Imigração, Itália, Refugiados

One night. One boat. One dream. One escape. 368 lives.

Today, October 3, we remember the day when Europe turned on the yellow light. A small island in the middle of the Mediterranean called “Lampedusa”, on the extreme southern of the continent, was the scene of a great tragedy that, four years later, became a symbol of the drama faced by thousands of people who risk themselves in the immigration route of the Central Mediterranean every day.


Perhaps you, who are reading this text, have never heard about this small island or even have no idea of the difficulties experienced daily in the Mediterranean waters. His “ignorance” is justified: Out of sight, out of mind.

Clandestine immigration routes to reach Europe with people from the Middle East and Africa have existed for many years, as well as humanitarian tragedies of the same duration and painful consequences. However, to paraphrase Max Gonzaga, “all tragedy only matters to me when it knocks on my door”, and precisely because of that, October 3, 2013, is sadly remembered, since it marks the day when Europe could no longer put the dirt below the carpet.

To illustrate, watch the small videos below:

A fishing boat drifting in the Mediterranean crowded with people

The boat, like so many others, was an old 20 meter fishing boat “adapted” for the people´s transport that left the port of Misurata, in Libya, two days before. About 543 immigrants/refugees from Eritrea, an old Italian colony that currently has the 179th Human Development Index rank (out of 193 evaluated countries) and which, since 1998, has been experiencing intense internal fighting, especially in border areas with to Ethiopia.

During the night, half mile (800m) before reach a small islet near Lampedusa, in order to draw attention of other boats that were passing by, a towel was soaked in gasoline and fired. As a result, this situation caused the panic of those who were there and, shortly after, with the movement of the people and the uncontrolled fire, the shipwreck was unavoidable, occurring at 5 o’clock in the morning, as the clock shows in one of the bodies rescued.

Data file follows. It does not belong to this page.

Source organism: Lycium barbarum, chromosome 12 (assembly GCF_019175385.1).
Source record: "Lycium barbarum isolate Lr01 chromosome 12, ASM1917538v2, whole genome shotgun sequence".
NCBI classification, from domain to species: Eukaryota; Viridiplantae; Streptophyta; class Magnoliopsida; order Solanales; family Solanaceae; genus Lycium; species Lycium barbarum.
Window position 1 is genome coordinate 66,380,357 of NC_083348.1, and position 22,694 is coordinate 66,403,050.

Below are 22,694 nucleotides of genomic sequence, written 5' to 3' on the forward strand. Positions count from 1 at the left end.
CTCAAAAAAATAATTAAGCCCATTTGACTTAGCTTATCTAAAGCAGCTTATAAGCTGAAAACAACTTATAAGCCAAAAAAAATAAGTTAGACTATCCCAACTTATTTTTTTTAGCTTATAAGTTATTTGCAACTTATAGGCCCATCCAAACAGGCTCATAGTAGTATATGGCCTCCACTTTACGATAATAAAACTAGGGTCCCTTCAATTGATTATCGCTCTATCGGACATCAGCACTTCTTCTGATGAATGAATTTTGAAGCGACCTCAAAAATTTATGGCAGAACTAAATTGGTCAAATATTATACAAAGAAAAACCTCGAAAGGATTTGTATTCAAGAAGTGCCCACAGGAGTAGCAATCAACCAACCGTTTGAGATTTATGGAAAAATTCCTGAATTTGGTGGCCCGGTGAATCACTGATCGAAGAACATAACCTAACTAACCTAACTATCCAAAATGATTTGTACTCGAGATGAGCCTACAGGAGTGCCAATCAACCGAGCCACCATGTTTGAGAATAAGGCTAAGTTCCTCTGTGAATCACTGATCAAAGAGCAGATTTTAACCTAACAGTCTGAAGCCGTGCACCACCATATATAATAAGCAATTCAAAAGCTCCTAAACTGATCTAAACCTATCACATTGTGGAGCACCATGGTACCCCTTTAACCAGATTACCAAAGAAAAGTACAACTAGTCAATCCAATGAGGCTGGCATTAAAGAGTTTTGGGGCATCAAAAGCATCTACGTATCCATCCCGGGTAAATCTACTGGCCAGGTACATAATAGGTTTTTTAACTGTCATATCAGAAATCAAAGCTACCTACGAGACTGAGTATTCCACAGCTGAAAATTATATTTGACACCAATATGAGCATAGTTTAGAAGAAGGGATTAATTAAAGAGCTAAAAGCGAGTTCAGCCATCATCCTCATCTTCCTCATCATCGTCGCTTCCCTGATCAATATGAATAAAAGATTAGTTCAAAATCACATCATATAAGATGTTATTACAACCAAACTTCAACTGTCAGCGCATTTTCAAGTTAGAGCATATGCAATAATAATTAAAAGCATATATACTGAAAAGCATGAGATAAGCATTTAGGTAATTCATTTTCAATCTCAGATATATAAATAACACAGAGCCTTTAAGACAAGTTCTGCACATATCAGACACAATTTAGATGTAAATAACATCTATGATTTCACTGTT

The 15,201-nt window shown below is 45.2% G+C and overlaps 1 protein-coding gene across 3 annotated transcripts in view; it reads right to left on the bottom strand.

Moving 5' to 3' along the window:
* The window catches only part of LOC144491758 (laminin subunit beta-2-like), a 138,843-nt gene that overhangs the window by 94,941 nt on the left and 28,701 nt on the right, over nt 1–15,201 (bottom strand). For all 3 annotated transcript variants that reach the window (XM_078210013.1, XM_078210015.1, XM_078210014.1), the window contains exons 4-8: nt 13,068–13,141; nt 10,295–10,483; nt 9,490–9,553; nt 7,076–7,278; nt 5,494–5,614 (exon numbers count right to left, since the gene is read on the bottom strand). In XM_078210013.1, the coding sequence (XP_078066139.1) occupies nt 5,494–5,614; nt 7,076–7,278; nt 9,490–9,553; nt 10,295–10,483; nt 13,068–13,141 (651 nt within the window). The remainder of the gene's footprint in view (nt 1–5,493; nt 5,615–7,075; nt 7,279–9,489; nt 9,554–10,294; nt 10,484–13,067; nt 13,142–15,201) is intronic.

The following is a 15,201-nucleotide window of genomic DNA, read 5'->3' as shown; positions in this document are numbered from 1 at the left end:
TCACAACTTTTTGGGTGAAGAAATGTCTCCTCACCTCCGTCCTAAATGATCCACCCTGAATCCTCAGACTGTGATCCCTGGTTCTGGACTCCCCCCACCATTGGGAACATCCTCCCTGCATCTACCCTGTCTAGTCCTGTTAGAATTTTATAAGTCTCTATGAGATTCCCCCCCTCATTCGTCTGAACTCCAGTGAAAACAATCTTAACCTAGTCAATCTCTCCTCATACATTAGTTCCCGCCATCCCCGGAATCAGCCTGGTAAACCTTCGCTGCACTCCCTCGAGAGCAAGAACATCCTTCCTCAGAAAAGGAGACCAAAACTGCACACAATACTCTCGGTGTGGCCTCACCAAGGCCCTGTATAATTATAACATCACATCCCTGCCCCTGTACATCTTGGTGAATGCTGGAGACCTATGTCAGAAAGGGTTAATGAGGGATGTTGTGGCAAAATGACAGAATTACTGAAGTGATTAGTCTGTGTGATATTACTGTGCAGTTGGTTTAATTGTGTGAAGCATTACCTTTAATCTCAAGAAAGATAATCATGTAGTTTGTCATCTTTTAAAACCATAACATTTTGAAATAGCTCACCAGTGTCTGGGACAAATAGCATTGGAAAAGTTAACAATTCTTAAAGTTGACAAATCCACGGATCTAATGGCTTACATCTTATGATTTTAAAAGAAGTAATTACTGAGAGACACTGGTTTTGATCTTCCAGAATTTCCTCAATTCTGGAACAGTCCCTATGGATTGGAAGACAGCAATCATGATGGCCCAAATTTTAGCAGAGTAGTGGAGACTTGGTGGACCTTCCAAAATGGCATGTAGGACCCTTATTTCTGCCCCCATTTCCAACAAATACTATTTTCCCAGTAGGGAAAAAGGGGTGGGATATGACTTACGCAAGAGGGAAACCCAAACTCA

Earlier in the morning, some fishing and civilian boats alerted the authorities, because they had saw bodies at sea and some people who still managed to stay alive. The recovery of the bodies lasted days, many of them attached to the boat 46 meters under the water, since they traveled in the lower floors, as it demonstrates the video below:

Numbers from the tragedy of Lampedusa


368 deaths, including 9 children, and 20 missing, all of whom sought freedom and security. According to reports of the 155 survivors, two boats (with similar description of those used by the Italian Coast Guard) approached shortly before and did not give aid. That would have been the reason for the fire, seeking to draw attention.

The boat’s driver, Khaled Bensalam, a Tunisian 35-year-old, treated as a smuggler, was sentenced to 18 years for manslaughter, while the Italian court recently closed the omission of relief inquiry, considered ” inconclusive”.

Since then, in recent years, according to the data from the International Organization for Migrants (IOM), an additional 15,062[1] people lost their lives on the Central Mediterranean Route, which leads to the terrible number of 10.3 lives/day (just remembering that this numbers are predictions, since there is no count of departures and not even all bodies are rescued).

Did something change?

A lot has changed as a result of this tragedy, in an Italian and at European level, such as the increase in search and rescue operations in the Mediterranean. However, the migratory flow remains high and continuous. Only in 2017, according to the Ministry of Interior, 105,806 people arrived at the Italian ports.[2]

October 3 is, therefore, still a painfully and dramatically open wound in the heart of Europe, or, as Sergio Mattarella, the Italian president, characterized it as “a symbol of betrayed humanity”, a continent that is still “revolving around its own tail” regarding reception and integration, lost amidst unacceptable prejudices and racism.

Lampedusa, not for its beautiful Mediterranean landscapes, but for an unprecedented tragedy, is now known as “the door of Europe”, a gate that, for many, represents their lives and for 368 humans on October 3, 2013 , was locked.

Monument “Europe´s Door”, at the southern end of the Italian island of Lampedusa, in memory of the dead immigrants in the Mediterranean.


[1] Data from October 2, 2017, at the link:

[2] For more information on numbers, visit the Missing Migrants Project website:


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